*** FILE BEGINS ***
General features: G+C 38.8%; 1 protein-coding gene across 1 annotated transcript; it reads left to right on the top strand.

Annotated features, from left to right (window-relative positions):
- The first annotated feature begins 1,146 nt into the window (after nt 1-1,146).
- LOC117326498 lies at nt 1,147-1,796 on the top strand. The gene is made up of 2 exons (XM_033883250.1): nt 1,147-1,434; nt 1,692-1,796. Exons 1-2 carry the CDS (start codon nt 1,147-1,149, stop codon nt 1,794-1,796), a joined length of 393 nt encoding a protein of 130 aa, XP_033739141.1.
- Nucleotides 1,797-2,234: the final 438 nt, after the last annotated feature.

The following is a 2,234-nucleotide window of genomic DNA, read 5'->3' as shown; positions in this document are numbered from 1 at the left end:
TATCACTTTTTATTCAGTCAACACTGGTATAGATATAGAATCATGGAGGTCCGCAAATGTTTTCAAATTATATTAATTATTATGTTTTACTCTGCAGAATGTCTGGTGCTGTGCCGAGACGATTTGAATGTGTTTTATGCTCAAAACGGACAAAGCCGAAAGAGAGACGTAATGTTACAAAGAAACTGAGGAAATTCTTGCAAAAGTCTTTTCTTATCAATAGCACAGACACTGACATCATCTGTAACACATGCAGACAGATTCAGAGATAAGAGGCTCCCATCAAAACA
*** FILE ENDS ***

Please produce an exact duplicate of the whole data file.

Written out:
General features: G+C 38.8%; 1 protein-coding gene across 1 annotated transcript; it reads left to right on the top strand.

Annotated features, from left to right (window-relative positions):
- The first annotated feature begins 1,146 nt into the window (after nt 1-1,146).
- LOC117326498 lies at nt 1,147-1,796 on the top strand. The gene is made up of 2 exons (XM_033883250.1): nt 1,147-1,434; nt 1,692-1,796. Exons 1-2 carry the CDS (start codon nt 1,147-1,149, stop codon nt 1,794-1,796), a joined length of 393 nt encoding a protein of 130 aa, XP_033739141.1.
- Nucleotides 1,797-2,234: the final 438 nt, after the last annotated feature.

The following is a 2,234-nucleotide window of genomic DNA, read 5'->3' as shown; positions in this document are numbered from 1 at the left end:
TATCACTTTTTATTCAGTCAACACTGGTATAGATATAGAATCATGGAGGTCCGCAAATGTTTTCAAATTATATTAATTATTATGTTTTACTCTGCAGAATGTCTGGTGCTGTGCCGAGACGATTTGAATGTGTTTTATGCTCAAAACGGACAAAGCCGAAAGAGAGACGTAATGTTACAAAGAAACTGAGGAAATTCTTGCAAAAGTCTTTTCTTATCAATAGCACAGACACTGACATCATCTGTAACACATGCAGACAGATTCAGAGATAAGAGGCTCCCATCAAAACA